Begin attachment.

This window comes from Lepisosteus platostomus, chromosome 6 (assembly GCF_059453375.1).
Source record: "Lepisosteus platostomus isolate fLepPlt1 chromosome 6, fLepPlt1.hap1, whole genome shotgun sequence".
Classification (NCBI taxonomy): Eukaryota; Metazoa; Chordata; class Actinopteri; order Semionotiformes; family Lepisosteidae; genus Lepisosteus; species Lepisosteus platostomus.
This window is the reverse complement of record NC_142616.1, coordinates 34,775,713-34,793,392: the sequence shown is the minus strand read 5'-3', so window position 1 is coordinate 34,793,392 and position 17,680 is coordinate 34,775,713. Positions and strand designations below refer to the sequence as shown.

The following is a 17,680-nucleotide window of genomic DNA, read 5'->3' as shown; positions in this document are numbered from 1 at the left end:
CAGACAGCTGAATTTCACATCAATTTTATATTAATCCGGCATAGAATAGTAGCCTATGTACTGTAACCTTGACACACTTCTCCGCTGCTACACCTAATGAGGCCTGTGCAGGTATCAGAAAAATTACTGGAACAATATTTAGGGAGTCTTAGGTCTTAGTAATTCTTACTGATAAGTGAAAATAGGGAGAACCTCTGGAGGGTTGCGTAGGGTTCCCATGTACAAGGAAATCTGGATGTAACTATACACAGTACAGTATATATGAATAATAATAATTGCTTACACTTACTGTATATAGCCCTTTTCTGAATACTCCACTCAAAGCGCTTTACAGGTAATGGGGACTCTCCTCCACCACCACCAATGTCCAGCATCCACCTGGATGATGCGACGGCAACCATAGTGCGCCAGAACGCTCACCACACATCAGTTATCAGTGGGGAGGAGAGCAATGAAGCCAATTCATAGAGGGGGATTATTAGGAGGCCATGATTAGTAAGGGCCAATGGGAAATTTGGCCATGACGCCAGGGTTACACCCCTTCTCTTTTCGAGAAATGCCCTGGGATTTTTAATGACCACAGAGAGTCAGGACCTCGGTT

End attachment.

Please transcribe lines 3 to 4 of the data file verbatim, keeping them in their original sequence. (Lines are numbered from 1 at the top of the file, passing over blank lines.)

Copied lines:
Classification (NCBI taxonomy): Eukaryota; Metazoa; Chordata; class Actinopteri; order Semionotiformes; family Lepisosteidae; genus Lepisosteus; species Lepisosteus platostomus.
This window is the reverse complement of record NC_142616.1, coordinates 34,775,713-34,793,392: the sequence shown is the minus strand read 5'-3', so window position 1 is coordinate 34,793,392 and position 17,680 is coordinate 34,775,713. Positions and strand designations below refer to the sequence as shown.